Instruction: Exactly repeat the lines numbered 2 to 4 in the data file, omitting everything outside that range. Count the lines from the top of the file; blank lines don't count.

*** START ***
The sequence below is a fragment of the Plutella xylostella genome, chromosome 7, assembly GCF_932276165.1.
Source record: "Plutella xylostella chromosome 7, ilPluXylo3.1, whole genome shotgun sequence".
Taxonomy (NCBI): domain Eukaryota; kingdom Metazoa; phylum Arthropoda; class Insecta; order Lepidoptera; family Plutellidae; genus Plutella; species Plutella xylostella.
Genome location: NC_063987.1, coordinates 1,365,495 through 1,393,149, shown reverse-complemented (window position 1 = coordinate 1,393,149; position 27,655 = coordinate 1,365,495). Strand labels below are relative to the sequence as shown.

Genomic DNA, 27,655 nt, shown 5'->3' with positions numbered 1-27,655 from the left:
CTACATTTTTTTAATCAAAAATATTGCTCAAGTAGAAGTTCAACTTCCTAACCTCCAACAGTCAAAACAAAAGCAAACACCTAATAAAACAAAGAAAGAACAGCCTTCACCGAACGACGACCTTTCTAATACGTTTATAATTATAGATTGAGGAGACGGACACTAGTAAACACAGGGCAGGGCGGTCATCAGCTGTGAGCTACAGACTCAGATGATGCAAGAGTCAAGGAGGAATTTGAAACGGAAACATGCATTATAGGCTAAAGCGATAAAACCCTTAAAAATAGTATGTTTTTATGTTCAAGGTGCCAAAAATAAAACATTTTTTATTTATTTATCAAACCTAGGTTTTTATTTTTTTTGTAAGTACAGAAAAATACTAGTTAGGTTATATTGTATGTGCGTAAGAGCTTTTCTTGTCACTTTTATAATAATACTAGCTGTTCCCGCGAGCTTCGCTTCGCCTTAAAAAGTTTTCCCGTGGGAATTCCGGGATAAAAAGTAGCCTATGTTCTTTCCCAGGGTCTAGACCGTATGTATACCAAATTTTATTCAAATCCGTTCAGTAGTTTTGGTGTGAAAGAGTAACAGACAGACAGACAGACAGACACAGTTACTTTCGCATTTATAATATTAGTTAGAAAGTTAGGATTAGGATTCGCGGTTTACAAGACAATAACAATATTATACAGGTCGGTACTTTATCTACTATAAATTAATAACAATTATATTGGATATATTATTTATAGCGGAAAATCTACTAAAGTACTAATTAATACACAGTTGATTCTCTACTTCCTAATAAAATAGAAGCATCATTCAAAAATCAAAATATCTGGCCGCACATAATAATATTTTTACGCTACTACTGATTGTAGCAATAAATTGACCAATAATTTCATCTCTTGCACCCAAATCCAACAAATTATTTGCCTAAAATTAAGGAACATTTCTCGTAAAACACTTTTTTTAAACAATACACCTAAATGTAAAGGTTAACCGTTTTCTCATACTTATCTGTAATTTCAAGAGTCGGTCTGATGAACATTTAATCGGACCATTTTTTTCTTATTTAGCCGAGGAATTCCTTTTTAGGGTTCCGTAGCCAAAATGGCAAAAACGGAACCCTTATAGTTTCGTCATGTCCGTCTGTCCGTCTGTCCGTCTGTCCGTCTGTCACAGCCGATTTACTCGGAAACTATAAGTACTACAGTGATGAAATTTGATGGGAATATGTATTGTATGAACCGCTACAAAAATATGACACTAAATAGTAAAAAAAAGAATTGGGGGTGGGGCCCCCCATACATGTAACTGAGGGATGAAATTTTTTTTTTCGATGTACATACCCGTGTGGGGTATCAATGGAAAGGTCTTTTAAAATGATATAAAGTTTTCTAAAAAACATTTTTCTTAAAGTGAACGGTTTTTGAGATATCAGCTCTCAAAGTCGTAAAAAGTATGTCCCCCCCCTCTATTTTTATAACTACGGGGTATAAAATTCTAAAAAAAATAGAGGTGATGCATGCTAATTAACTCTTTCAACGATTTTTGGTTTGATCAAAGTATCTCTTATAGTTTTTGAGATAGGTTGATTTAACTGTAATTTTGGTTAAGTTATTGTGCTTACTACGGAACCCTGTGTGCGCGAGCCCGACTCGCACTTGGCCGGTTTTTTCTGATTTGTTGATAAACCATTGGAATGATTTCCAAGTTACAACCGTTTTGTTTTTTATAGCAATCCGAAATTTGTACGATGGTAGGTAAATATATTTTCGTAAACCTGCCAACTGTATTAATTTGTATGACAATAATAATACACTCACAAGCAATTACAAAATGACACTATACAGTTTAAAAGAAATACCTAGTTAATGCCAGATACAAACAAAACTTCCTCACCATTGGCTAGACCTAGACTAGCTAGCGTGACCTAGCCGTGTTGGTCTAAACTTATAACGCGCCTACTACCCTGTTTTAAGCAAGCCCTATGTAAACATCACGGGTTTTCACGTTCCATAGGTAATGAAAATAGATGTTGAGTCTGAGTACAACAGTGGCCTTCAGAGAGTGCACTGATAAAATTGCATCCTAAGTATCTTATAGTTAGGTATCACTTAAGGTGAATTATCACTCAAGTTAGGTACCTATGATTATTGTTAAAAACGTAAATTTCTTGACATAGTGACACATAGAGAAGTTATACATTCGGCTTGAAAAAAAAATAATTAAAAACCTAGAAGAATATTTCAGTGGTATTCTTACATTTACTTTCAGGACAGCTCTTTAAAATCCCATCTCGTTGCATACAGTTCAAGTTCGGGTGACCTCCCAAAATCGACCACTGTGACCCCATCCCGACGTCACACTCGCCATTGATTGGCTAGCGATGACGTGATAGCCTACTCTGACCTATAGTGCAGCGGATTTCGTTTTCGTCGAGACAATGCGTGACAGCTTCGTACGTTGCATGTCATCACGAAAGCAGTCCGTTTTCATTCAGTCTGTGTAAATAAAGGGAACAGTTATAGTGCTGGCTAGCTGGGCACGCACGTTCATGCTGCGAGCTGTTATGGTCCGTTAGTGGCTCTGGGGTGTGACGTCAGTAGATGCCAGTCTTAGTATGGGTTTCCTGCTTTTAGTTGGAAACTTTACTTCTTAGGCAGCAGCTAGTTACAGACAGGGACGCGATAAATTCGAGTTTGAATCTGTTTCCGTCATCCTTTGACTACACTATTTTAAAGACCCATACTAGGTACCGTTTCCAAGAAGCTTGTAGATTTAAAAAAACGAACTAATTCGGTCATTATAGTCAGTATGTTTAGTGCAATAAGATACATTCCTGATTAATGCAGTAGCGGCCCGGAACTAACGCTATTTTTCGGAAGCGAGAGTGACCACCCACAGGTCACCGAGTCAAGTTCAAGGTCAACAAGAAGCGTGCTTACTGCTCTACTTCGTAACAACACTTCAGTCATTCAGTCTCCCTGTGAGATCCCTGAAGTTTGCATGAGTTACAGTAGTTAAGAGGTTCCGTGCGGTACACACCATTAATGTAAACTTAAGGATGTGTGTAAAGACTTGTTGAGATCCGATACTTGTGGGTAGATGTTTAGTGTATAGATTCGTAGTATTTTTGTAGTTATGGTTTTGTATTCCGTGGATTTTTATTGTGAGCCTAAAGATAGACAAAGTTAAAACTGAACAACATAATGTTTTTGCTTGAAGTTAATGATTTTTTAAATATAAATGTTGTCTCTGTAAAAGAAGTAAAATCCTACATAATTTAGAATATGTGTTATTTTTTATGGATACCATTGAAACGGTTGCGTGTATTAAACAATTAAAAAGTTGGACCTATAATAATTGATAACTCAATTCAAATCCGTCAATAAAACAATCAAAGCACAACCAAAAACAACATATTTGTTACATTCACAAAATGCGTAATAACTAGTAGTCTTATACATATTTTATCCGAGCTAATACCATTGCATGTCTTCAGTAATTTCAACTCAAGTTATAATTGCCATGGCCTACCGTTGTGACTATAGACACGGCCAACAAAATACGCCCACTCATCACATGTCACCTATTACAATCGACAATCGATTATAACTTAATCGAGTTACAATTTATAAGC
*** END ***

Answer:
Source record: "Plutella xylostella chromosome 7, ilPluXylo3.1, whole genome shotgun sequence".
Taxonomy (NCBI): domain Eukaryota; kingdom Metazoa; phylum Arthropoda; class Insecta; order Lepidoptera; family Plutellidae; genus Plutella; species Plutella xylostella.
Genome location: NC_063987.1, coordinates 1,365,495 through 1,393,149, shown reverse-complemented (window position 1 = coordinate 1,393,149; position 27,655 = coordinate 1,365,495). Strand labels below are relative to the sequence as shown.